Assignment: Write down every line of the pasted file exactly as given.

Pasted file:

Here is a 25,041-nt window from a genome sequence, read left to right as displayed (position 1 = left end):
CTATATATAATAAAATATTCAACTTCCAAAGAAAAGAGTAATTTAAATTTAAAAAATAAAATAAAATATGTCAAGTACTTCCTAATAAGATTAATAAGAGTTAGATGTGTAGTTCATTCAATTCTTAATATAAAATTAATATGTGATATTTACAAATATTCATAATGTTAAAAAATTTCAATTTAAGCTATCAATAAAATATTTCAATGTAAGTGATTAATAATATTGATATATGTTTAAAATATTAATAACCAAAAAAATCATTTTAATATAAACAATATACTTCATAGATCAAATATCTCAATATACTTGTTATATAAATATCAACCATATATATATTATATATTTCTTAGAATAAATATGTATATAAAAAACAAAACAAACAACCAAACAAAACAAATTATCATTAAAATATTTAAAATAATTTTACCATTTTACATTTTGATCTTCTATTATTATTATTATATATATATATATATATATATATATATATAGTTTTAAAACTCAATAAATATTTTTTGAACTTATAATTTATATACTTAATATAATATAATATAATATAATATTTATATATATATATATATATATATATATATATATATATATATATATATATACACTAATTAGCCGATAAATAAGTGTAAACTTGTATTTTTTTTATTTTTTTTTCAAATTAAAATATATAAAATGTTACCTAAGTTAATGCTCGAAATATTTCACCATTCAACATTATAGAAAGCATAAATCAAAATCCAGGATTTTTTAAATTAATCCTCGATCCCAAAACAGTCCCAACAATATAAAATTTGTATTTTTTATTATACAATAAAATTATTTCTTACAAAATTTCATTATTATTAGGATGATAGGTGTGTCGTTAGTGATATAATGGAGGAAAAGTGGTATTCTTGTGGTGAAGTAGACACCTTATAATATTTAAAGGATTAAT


Here is a 25,041-nt window from a genome sequence, read left to right as displayed (position 1 = left end):
CTATATATAATAAAATATTCAACTTCCAAAGAAAAGAGTAATTTAAATTTAAAAAATAAAATAAAATATGTCAAGTACTTCCTAATAAGATTAATAAGAGTTAGATGTGTAGTTCATTCAATTCTTAATATAAAATTAATATGTGATATTTACAAATATTCATAATGTTAAAAAATTTCAATTTAAGCTATCAATAAAATATTTCAATGTAAGTGATTAATAATATTGATATATGTTTAAAATATTAATAACCAAAAAAATCATTTTAATATAAACAATATACTTCATAGATCAAATATCTCAATATACTTGTTATATAAATATCAACCATATATATATTATATATTTCTTAGAATAAATATGTATATAAAAAACAAAACAAACAACCAAACAAAACAAATTATCATTAAAATATTTAAAATAATTTTACCATTTTACATTTTGATCTTCTATTATTATTATTATATATATATATATATATATATATATATATAGTTTTAAAACTCAATAAATATTTTTTGAACTTATAATTTATATACTTAATATAATATAATATAATATAATATTTATATATATATATATATATATATATATATATATATATATATATATATATACACTAATTAGCCGATAAATAAGTGTAAACTTGTATTTTTTTTATTTTTTTTTCAAATTAAAATATATAAAATGTTACCTAAGTTAATGCTCGAAATATTTCACCATTCAACATTATAGAAAGCATAAATCAAAATCCAGGATTTTTTAAATTAATCCTCGATCCCAAAACAGTCCCAACAATATAAAATTTGTATTTTTTATTATACAATAAAATTATTTCTTACAAAATTTCATTATTATTAGGATGATAGGTGTGTCGTTAGTGATATAATGGAGGAAAAGTGGTATTCTTGTGGTGAAGTAGACACCTTATAATATTTAAAGGATTAAT